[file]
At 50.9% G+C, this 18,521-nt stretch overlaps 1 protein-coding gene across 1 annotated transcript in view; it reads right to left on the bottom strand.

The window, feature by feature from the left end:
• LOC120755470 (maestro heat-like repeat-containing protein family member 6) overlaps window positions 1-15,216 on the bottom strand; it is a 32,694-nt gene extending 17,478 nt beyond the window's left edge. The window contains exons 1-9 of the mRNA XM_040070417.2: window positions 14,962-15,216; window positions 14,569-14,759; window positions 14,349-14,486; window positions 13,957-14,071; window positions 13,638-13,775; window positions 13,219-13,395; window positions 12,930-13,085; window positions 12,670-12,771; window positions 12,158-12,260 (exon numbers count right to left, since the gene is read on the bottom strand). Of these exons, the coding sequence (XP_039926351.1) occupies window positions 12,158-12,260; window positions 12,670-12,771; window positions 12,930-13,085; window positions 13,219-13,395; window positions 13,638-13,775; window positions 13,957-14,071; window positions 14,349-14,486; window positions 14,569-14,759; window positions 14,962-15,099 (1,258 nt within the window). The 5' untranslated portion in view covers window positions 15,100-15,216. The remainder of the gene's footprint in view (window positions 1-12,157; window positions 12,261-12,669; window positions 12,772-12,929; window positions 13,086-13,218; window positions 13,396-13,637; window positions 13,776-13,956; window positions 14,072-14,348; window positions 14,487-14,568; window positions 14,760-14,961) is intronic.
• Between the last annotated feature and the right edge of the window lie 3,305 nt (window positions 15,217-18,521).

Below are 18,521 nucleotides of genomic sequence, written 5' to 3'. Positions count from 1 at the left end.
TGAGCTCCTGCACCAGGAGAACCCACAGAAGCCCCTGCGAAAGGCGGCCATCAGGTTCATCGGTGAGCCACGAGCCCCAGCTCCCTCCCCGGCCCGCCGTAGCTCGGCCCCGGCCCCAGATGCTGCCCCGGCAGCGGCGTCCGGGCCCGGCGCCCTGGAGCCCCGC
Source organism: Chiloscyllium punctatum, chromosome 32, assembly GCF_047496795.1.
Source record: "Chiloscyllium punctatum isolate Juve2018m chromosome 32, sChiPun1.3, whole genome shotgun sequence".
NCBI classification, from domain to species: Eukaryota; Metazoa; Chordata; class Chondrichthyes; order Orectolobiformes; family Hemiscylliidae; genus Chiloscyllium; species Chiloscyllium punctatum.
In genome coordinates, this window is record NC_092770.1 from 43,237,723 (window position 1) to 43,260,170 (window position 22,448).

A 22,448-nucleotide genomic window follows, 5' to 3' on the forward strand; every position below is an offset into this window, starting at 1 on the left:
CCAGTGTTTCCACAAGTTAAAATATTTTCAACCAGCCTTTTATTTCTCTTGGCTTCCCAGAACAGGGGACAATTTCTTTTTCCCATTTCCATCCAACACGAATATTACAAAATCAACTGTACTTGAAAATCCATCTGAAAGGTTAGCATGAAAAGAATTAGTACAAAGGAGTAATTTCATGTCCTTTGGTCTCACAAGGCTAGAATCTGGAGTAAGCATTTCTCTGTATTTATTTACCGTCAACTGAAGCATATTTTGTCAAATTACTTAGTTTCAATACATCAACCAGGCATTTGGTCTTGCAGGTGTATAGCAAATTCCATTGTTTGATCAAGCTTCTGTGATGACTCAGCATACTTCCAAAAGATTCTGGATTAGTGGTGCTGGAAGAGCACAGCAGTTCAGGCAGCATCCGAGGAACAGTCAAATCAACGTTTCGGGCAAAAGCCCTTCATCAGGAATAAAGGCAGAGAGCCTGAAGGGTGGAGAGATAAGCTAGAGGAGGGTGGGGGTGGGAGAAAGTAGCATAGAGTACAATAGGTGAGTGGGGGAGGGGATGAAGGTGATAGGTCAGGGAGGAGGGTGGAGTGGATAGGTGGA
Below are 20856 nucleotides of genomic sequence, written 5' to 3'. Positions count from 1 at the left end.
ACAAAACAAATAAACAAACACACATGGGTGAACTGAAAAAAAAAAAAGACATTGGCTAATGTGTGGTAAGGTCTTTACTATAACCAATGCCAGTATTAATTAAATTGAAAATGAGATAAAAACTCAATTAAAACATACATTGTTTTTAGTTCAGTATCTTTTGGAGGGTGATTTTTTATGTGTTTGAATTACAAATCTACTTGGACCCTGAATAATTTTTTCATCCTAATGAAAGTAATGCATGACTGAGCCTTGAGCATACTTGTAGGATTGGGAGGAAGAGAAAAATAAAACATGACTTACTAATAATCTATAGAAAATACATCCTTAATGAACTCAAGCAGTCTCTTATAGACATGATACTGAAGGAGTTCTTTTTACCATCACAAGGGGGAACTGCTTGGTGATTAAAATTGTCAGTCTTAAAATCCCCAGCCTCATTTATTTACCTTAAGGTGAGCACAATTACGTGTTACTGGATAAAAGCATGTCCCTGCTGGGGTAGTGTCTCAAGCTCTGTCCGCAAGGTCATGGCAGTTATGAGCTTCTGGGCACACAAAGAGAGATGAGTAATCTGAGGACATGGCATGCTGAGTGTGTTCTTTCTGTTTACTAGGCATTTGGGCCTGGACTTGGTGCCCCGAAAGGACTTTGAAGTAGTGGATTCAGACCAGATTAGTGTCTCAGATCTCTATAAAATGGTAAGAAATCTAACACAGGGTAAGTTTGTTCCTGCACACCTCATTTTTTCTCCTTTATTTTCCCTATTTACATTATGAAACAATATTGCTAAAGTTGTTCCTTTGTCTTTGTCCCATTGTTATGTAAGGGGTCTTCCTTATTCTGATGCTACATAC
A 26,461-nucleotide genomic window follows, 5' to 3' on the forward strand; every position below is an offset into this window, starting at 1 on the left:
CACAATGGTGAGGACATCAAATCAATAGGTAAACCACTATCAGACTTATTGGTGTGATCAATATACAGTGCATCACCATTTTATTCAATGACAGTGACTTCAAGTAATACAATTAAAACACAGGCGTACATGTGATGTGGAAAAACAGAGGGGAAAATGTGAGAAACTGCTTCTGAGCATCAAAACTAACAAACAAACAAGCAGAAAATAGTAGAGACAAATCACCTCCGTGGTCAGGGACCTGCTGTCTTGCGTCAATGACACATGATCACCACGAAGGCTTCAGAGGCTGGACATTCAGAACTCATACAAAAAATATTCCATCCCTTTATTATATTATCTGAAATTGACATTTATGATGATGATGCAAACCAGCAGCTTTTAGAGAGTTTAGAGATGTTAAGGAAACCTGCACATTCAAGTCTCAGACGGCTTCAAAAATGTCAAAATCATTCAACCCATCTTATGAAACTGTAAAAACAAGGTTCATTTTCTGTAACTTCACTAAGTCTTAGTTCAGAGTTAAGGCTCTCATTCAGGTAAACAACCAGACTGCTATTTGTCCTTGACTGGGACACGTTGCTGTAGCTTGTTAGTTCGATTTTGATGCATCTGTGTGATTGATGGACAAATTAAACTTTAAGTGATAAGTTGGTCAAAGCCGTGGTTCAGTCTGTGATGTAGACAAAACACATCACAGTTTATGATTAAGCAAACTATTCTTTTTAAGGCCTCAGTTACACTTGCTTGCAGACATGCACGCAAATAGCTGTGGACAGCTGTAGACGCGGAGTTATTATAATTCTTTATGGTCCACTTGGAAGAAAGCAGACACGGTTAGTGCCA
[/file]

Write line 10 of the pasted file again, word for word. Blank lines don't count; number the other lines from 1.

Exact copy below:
In genome coordinates, this window is record NC_092770.1 from 43,237,723 (window position 1) to 43,260,170 (window position 22,448).